I’m not in the Pagan community; I didn’t realize that the gods in this story were living deities; Little did I know that people are actually honoring them in a living religion. I think it’s great. I’m totally thrilled that Persephone and Demeter are still living Gods. I had no idea. This story and its archetypes are in the culture. And people, even if they aren’t Pagan, usually have some awareness of the archetypes. These are archetypes that everyone can connect with, and I hope that the way we handle this myth can be acceptable also to people for whom these are living gods and goddesses.

I don’t myself pray to these deities. But I feel that by making this performance it’s kind of like I’m praying to them; because it’s a piece of art that we’re creating about them, which is probably the hugest honor you can do. I want it to be open to anybody, not just people who believe in these deities as their own deities. There is a reason for ritual; It’s kind of essential to human nature. But a lot of people in our culture have lost the opportunity to participate in ritual on a regular basis. So I feel that the function of this performance is to be a ritual without being religious, so that people from any background can access that thing that we need.

I have nine people in the creation ensemble. They’re actors, singers and dancers, and we’re creating it together through a collaborative process. They’re coming at it as actors, not Pagans. They auditioned to be in a show. It’s more about creating an experience for the audience than about fully embodying the gods oneself. I think there is something about collectively putting on this performance that is really magical, and then we offer that to the audience so that they can experience it too.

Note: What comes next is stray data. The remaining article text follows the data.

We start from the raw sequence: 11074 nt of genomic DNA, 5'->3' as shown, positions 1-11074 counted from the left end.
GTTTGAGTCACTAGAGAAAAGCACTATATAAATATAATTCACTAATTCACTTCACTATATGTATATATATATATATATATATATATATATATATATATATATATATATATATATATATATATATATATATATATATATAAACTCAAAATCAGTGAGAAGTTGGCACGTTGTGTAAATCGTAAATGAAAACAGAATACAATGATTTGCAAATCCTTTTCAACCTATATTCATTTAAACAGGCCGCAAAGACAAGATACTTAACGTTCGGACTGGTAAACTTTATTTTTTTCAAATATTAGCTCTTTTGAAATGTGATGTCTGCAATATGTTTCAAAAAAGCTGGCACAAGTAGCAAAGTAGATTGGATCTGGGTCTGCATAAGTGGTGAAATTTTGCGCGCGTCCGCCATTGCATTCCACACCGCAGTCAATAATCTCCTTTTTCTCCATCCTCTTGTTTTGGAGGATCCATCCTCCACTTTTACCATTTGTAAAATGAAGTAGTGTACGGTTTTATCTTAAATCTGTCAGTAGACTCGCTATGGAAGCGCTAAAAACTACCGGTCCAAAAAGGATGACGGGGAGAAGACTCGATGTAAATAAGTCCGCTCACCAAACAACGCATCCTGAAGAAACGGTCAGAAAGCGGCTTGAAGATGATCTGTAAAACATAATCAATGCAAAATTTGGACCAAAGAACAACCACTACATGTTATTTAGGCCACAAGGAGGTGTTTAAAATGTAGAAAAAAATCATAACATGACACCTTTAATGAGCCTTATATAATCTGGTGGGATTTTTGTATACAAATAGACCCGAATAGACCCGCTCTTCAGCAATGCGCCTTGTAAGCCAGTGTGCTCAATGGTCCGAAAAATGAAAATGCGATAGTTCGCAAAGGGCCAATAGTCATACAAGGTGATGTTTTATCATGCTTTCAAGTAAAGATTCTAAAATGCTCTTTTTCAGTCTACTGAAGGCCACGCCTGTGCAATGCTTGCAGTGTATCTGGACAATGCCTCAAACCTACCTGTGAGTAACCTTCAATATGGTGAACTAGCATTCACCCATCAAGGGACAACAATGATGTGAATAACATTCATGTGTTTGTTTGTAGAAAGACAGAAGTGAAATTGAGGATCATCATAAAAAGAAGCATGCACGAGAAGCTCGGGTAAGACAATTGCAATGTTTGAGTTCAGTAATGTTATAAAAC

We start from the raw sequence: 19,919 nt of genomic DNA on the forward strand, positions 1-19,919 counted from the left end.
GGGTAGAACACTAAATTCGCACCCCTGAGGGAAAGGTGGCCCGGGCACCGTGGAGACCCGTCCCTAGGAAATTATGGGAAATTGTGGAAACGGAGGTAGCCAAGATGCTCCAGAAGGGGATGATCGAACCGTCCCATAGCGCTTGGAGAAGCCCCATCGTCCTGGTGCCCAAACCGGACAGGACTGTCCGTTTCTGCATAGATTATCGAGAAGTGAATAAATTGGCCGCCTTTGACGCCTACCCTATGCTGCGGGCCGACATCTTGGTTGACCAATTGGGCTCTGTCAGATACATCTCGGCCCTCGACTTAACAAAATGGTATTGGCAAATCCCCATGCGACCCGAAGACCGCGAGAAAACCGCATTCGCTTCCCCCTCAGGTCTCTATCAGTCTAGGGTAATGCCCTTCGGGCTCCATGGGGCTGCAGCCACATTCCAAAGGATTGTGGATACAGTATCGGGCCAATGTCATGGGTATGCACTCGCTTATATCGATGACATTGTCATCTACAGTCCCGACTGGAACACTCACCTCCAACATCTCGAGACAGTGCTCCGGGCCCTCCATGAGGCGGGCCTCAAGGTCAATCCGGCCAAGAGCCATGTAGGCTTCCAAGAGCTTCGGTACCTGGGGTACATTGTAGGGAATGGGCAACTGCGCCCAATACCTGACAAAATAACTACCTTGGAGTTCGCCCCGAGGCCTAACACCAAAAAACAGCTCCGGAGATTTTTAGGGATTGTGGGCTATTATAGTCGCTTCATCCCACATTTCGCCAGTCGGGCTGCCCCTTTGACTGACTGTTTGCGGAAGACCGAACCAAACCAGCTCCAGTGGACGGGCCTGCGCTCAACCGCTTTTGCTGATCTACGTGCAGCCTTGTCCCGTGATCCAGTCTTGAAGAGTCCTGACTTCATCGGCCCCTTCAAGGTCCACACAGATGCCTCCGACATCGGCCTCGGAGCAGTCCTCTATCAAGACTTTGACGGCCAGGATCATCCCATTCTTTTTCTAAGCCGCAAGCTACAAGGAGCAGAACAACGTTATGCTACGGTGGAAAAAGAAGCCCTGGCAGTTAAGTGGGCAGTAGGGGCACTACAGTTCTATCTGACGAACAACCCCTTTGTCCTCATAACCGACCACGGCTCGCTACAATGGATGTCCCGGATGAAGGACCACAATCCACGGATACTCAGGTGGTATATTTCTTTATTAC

The audience is going to enter the park and we’ll give them certain objects to hold and things to do so that they can interact with the piece as they go through. There will be live music, and the audience will help make it. There will bells to ring, and rhythms to clap, and there will be call and response songs. We’re kind of thinking of the audience as a Greek chorus. But it’s not going to be like a Greek tragedy where we all sit in a big amphitheater and watch it.

They’ll meet the two main characters, Persephone and Demeter. Persephone will discover the underworld. I’m going with the idea that she chooses to go into the underworld; it’s not an abduction. She feels the pull of the underworld. Another thing we’re doing with this piece is that Hades is not represented as a character, but more as like a force, and a place that Persephone wants to go; she is attracted by this dark force and then invites the audience to join her. So we will go with her and go into this tunnel and follow her path.

In my research I found that the myth of Persephone is a marker for the patriarchal religion taking over from the Goddess religion. Basically Demeter, Persephone and Hecate all pre-dated Zeus and the other Olympian gods. The idea of Hades abducting Persephone, and this forced marriage, is part of a series of myths about forced marriages that basically are about sublimating the goddess religions to the patriarchal religions that came in with the Hellenistic gods. One of the reasons I have gotten so excited about doing this particular story was the idea of bringing our society back into balance, and bringing back the presence of the goddess to our culture.

People who come to this might not normally go to something that was fully a ritual, and then maybe they’ll get taken into the ritual side of it as well. The parts where the audience can interact are essential to the piece. But it won’t be intimidating or scary or putting people on the spot. They’ll feel like they’re a part of it and they’re making things happen, but nobody is expecting them to stand up and say something, or to go into a trance. Anybody, including kids, will be able to come and experience this.

“Persephone’s Roots” runs Wed, Oct. 27 – Sun, Oct. 31 @ 5:30 pm at Codornices Park, 1201 Euclid Ave. in Berkeley, CA. This is a free event. More info at